In their conclusion, Dockett, Perry and Whitton add: “given that many of these books about starting school are featured in transition programs and used with the purpose of familiarising children with school, it is important to consider the nature of the images and the interactions that occur around these. Sandefur and Moore (2004, p. 42) note that these books have ‘power not just in teaching children and their parents about the culture of schooling, but in shaping it as well’. For many children, the monocultural characters in books and the stereotypical representation of teachers and teachers’ work may make identification with either characters or place problematic.” (p.39)

Teachers as learners

Dockett, Perry and Whitton pose a number of questions, but two I particularly like are:

– “Is there evidence of change in the teacher within the book?” (p.35)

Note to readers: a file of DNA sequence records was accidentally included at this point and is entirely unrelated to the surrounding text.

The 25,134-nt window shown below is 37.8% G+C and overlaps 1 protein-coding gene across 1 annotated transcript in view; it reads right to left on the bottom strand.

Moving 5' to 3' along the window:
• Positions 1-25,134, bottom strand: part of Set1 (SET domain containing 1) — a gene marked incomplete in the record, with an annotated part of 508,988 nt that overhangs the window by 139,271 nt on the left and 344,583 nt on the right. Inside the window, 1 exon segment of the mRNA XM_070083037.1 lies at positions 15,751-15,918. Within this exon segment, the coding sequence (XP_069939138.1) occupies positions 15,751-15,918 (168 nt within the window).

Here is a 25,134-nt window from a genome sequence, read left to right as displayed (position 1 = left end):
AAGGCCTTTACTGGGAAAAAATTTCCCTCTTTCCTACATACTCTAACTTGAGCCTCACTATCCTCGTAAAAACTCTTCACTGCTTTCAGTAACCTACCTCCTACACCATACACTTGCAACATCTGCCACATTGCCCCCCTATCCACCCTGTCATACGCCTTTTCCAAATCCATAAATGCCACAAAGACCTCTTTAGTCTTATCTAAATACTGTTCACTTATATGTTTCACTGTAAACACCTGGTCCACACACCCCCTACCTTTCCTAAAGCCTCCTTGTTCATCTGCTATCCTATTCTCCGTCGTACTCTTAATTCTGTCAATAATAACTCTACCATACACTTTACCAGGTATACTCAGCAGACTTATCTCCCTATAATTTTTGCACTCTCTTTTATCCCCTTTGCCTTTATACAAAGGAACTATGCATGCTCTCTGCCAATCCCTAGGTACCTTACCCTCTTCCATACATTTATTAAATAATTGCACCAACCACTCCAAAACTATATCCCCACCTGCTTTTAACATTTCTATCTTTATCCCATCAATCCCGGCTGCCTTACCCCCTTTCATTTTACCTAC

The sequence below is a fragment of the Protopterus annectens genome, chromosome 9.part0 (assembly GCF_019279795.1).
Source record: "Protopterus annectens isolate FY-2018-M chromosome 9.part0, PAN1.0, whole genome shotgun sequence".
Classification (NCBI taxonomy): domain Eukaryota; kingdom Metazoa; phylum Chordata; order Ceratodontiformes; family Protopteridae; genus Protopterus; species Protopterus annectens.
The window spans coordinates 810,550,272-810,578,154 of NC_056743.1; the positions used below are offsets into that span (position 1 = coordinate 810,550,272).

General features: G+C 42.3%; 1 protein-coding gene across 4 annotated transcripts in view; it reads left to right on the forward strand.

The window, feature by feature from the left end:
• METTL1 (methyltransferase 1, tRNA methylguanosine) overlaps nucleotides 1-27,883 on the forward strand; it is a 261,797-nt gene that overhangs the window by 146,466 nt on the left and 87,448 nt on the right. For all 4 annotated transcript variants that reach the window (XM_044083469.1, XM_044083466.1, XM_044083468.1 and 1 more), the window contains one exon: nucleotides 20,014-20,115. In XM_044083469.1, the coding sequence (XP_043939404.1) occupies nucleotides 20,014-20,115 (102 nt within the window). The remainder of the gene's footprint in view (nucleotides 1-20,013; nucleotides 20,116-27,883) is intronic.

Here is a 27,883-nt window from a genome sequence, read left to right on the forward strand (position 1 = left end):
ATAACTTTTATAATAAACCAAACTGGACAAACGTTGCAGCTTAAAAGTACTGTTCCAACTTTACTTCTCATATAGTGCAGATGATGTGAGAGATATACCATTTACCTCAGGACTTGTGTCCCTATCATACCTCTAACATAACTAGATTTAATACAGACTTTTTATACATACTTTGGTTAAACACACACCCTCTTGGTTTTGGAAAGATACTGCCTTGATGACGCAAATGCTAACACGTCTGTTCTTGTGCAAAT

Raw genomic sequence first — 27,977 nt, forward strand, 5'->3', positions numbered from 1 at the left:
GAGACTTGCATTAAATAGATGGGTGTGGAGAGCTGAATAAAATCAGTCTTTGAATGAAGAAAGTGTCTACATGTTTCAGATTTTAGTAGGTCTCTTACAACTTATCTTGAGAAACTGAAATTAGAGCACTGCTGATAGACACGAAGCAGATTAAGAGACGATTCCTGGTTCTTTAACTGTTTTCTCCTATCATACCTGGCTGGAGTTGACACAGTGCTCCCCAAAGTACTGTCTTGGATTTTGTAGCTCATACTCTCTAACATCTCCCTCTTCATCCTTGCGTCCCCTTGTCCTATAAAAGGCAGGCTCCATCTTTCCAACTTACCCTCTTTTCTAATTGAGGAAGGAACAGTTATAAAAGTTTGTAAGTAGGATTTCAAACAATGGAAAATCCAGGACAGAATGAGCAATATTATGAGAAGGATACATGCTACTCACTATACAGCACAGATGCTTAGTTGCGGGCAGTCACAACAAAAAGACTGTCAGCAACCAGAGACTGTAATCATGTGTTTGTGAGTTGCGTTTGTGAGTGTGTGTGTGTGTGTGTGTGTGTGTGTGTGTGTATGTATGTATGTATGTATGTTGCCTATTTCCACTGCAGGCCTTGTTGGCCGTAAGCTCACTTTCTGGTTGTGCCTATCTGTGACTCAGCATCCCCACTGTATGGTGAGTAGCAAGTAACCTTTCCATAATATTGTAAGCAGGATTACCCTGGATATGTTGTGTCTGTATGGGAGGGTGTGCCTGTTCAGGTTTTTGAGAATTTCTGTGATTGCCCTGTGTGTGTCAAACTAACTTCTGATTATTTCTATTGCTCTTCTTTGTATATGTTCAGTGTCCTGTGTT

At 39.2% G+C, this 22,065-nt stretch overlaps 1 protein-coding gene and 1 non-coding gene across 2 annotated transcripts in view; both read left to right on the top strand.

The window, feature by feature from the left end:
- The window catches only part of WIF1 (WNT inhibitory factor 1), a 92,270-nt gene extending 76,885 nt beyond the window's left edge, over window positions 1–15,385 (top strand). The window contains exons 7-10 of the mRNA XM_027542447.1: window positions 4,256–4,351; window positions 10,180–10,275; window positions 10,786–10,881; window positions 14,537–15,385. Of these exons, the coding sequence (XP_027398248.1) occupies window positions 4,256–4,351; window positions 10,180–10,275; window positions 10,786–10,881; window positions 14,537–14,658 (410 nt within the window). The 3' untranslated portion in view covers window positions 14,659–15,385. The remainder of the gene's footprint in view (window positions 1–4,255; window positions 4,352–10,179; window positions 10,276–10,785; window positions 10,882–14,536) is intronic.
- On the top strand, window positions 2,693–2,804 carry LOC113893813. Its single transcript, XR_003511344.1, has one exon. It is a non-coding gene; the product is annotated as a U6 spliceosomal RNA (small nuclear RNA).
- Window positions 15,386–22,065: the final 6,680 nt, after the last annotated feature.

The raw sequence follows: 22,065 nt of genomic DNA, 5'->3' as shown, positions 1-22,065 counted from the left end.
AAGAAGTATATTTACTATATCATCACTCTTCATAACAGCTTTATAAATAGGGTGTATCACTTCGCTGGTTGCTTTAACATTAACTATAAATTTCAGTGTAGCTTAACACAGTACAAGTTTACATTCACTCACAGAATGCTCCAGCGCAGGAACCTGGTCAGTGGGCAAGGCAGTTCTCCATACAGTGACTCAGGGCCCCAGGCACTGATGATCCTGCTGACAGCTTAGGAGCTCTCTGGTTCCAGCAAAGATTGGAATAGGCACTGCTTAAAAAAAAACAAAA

– and “Are teachers presented as learners?” (p.35)

In the majority of books, teachers were represented as the keepers of knowledge. This was conveyed through images of teachers leading reading activities, providing [-p.39] directions and assisting children as they undertake tasks. Only on rare occasions was the teacher represented as a learner.” (pp.38-39) Similarly, the authors found that the teachers were not often engaging children in critical thinking, though they suggested that this could be because so many of these books were set on the first day of school when “the sense of comforting and reassuring new children predominates.” (p.39)


Children learn a great deal about school, what happens at school, and the people they will meet at school as they engage with popular culture, such as television, games and books. One of the issues raised by many children as they contemplate starting school concerns what their teacher will be like. Children’s expectations about teachers are important contributors to the relationships that develop between teachers and children. Such relationships are themselves a critical factor in children’s school engagement. Examining some of the information that contributes to children’s expectations about teachers supports a focus on children’s experiences as they start school.